I call Bejing incongruous, because the second part of our stay was spent in a considerably different neighborhood.  We stayed at the Park Plaza.  An excellent, but reasonably priced hotel (it was my birthday gift!) in a very upscale area of high rises, luxury hotels, and shopping malls with louis vutton stores on every other block.  We even encountered a cherry red ferrari, driven by a smokin' hot chick.  It's a stark contrast to the Hutong area, and it perplexes me that louis vutton wearing, ferarri driving people live in the same city as people who don't even have a bathroom in their homes.

Regardless, we spent the rest of our days visiting the other tourist areas of Beijing.  First, The Summer Palace, an area on the outskirts of Beijing that was once a summer retreat for the royal family.  Being on one of the few hills of Beijing, it has a refreshing breeze in the summer that the rest of Beijing lacks and we appreciated!  It is now a huge park encircling a lovely lake, with many unique buildings, temples, walkways and lots of tourist groups and their flag-totting guides.

Summer Palace mini lake and shopping district
Summer Palace big lake

The place is very touristy, with many organized groups following their flag leader

Two bridges, because one is certainly not enough

Second, the Temple of Heaven, a vast park, with a few huge buildings which dignitaries would use for religious retreats and meditation before decisionmaking.  The most striking thing about visiting these places is how huge the parks are, how spread out the buildings are, and how orderly the landscaping is.  The temple of heaven also happened to be the most frustrating place we visited in Beijing, after months of travelling, we were pointed in the wrong direction by a dishonest tuk tuk driver who was hoping for an exhorbant fare from us, and the woman at the ticket counter tried to short us 40 bucks.  Having your guard up all the time is tiring, and I was ready to skip the sightseeing and sit in the luxury hotel room for the rest of the visit.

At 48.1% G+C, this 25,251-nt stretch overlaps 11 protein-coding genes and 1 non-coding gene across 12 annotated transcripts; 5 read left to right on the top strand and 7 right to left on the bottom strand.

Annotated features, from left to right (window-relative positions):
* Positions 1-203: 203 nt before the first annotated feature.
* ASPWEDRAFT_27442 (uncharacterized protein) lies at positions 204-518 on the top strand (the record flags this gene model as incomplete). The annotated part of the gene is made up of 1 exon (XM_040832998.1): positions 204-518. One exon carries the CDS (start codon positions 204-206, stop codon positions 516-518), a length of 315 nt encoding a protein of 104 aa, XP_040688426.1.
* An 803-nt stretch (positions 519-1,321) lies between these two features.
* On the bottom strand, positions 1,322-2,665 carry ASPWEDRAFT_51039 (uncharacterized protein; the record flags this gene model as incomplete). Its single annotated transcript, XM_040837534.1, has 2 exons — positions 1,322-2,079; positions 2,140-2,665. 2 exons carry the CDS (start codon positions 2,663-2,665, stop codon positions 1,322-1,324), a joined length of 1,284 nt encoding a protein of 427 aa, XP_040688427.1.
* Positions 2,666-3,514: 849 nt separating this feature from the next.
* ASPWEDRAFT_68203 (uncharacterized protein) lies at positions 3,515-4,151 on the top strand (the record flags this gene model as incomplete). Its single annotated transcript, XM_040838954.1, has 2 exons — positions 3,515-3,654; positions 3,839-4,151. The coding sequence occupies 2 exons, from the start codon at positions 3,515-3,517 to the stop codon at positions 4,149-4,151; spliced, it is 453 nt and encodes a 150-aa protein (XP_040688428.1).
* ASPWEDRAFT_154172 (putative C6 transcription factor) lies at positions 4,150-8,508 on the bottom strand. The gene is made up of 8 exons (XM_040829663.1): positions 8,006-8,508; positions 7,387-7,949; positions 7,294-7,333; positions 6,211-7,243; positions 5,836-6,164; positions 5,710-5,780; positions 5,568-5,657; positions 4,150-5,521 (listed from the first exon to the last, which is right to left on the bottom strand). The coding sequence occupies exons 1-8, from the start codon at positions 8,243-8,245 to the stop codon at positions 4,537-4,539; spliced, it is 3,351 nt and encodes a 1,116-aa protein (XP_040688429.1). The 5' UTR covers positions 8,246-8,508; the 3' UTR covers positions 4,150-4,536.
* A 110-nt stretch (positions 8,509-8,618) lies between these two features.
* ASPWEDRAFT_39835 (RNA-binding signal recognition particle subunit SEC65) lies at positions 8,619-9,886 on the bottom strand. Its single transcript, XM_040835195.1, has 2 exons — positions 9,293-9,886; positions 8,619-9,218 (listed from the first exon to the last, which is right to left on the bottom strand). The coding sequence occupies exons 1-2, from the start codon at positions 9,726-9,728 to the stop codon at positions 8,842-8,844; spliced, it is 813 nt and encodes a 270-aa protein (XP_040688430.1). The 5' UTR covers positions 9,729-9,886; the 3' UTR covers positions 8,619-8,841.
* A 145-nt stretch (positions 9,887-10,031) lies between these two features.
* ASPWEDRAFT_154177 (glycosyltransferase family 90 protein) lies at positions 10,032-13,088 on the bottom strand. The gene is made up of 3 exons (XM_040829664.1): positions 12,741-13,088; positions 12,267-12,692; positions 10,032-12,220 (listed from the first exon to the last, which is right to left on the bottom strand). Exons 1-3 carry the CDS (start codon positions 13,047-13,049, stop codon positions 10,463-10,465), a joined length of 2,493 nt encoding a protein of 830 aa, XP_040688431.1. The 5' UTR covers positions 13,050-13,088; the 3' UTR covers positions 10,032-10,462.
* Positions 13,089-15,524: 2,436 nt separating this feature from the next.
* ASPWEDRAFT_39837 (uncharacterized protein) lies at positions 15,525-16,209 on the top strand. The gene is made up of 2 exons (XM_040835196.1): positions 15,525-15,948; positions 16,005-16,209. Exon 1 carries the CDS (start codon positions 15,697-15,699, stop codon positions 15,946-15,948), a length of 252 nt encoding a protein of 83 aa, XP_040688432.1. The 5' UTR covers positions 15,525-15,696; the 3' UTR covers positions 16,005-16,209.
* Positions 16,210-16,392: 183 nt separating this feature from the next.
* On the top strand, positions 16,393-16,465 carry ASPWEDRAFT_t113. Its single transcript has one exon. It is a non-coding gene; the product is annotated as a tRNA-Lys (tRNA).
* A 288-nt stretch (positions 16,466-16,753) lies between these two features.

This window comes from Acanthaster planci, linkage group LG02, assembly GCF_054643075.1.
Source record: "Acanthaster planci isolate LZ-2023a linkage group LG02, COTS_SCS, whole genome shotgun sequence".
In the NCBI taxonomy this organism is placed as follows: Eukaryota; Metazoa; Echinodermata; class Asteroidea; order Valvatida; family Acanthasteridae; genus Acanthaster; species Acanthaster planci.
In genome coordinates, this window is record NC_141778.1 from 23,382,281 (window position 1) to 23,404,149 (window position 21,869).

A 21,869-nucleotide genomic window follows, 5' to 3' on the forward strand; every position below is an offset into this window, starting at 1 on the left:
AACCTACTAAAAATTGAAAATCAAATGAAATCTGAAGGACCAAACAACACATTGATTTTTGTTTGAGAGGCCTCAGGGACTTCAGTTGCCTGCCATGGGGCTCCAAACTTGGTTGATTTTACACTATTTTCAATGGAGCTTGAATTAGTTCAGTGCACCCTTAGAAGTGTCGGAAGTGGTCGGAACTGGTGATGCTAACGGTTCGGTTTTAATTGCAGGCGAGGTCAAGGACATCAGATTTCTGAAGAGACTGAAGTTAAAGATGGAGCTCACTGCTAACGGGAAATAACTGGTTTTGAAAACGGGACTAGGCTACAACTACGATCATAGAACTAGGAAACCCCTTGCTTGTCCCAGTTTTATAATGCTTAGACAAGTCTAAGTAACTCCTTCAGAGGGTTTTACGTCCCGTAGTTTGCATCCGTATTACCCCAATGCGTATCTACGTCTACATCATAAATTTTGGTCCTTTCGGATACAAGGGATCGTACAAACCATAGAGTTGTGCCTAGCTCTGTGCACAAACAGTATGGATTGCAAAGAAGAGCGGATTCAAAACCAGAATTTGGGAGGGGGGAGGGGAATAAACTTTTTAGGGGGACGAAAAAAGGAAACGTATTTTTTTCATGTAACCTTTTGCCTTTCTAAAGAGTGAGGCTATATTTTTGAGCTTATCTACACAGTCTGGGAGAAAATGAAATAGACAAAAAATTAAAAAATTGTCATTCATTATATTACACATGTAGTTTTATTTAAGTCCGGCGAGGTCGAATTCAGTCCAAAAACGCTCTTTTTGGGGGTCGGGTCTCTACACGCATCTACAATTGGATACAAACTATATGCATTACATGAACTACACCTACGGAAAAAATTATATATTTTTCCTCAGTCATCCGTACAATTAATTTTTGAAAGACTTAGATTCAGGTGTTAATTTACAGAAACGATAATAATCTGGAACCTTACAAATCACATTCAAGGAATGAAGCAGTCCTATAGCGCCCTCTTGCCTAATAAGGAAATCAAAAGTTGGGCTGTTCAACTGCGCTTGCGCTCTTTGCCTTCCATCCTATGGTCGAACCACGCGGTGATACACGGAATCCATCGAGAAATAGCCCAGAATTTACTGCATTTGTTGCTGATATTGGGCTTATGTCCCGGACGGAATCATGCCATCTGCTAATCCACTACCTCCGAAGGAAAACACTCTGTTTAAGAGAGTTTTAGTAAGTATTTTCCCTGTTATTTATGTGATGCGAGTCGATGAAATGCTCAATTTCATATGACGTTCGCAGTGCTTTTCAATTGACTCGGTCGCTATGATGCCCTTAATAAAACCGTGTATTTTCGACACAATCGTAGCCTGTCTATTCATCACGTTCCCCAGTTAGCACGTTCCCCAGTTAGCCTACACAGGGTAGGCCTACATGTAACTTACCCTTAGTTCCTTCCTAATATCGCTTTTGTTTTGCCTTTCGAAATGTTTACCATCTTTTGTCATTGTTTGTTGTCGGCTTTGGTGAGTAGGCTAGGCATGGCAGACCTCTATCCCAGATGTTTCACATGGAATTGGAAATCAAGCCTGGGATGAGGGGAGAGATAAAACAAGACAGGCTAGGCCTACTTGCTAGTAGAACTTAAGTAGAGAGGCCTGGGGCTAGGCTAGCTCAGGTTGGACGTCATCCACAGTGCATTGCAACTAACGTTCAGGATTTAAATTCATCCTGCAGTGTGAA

Wedding Photos at the Temple of Heaven

Fortunately, we saved the best for last and I got over my tiredness to visit The Forbidden City. It's a walled city in the center of Beijing that's protected by a large moat.  It's also a vast area, many miles long, with paths of stone that contributed to what's referred to as Peking knees (or Peking feet in our case - ouch!). It's where the royal family and rulers used to live in numerous alleyways and buildings built and expanded for their many wives and concubines.  It also contains the largest wooden building in China, a superbly renovated temple. Not all of The Forbidden City is open to the public as parts are currently being used for lawmaking, and still it was a huge area, not easily covered in the short day that we had.

Tiananmen Square (aka the People's Square) is just opposite The Forbidden City, and we had the opportunity to watch the flag lowering in the evening.  Or should I say we stood for a good 45 minutes awaiting the ceremony, then 10 minutes before the start we were surrounded by police cars telling us we weren't to leave until the ceremony was over (yes the police cars talked, they had recordings). Once over, said police cars were quickly driven through the square dispersing any non-mobile groups of 2 or more people.  The "People's Square" is most certainly not the people's square.  Cameras are everywhere, as are the military men and their perfect postures.  It was the scariest place in China, for me at least, and made me really appreciate the freedoms we have, and the congruous lives we live.

Me trying, and failing to have a posture as stiff as the military  men
A sight of 1984

As a bonus, some other fun stuff we saw while wandering around Beijing:

The smallest tuk tuks are in Beijing
You need to watch the video below to really appreciate those

Pep talk with the whole team before opening up the restaurant for the day

You can find the rest of the photos here (map)

View China - Beijing in a larger map